Gov. Kemp signs Georgia DUI breathalyzer bill

Georgia State Patrol trooper performs a field sobriety test on a driver. The driver passed the test and received a verbal warning. Photo: Curtis Compton/ccompton@ajc.com

SAVANNAH, Ga. — A new Georgia law prevents police officers from telling drivers that their refusal to take breathalyzer tests could be used against them in court.

Gov. Brian Kemp signed the measure into law in Savannah on Sunday.

The legislation, House Bill 471, changes the language police officers read to suspected drunk drivers when they're pulled over.


The bill passed the Georgia General Assembly after the state Supreme Court ruled in February that requiring suspects to blow into breathalyzers is a violation of constitutional protections against self-incrimination.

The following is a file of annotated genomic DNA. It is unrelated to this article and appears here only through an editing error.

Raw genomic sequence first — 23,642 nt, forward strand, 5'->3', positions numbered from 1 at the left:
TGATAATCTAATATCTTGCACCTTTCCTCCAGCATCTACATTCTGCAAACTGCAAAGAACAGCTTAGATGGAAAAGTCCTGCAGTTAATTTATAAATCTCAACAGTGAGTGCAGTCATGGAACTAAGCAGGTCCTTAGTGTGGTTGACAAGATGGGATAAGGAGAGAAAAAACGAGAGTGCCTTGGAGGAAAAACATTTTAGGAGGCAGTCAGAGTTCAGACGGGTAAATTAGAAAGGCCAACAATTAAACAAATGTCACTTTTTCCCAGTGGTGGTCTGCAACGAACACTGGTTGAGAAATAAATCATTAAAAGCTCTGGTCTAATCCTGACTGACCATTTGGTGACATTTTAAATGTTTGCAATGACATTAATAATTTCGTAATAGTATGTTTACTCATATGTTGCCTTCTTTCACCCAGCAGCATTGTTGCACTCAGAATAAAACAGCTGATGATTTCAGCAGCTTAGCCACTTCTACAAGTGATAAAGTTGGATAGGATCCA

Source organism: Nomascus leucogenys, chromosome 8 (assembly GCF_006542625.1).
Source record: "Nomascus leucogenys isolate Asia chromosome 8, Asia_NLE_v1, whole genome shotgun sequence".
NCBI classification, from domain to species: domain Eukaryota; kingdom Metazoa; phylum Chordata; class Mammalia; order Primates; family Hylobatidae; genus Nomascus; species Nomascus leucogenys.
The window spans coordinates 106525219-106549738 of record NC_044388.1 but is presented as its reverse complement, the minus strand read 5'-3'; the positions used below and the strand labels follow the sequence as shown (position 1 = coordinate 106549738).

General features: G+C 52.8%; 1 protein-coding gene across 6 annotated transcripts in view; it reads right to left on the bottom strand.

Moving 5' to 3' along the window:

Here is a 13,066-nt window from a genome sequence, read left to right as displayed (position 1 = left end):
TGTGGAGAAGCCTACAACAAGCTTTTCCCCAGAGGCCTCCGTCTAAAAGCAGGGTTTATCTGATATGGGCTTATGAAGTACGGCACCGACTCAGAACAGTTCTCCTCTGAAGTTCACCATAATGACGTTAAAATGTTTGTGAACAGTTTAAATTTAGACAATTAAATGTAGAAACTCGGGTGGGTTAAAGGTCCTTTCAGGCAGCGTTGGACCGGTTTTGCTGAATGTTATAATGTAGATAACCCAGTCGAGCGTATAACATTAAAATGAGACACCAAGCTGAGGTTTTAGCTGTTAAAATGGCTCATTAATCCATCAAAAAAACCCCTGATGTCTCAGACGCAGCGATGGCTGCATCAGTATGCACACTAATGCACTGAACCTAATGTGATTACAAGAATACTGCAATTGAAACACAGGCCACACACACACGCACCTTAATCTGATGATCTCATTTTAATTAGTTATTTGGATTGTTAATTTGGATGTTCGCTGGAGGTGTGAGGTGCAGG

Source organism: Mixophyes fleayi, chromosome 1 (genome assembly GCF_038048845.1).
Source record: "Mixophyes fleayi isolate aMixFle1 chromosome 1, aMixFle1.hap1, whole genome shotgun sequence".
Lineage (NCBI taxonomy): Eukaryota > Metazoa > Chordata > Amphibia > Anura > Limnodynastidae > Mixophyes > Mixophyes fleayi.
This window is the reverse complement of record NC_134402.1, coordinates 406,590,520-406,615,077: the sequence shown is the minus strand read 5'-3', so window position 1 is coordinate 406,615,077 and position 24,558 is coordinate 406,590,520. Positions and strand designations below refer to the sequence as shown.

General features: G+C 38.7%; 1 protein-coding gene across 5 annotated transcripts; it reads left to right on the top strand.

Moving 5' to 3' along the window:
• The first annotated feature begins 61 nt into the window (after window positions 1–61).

Officers can still mandate blood or urine tests, and they can also ask drivers to voluntarily take breathalyzer tests.

Kemp also signed several other bills Sunday, including a measure that prohibits use of drones to deliver contraband to prisoners.

This article was written by Mark Niesse, The Atlanta Journal-Constitution.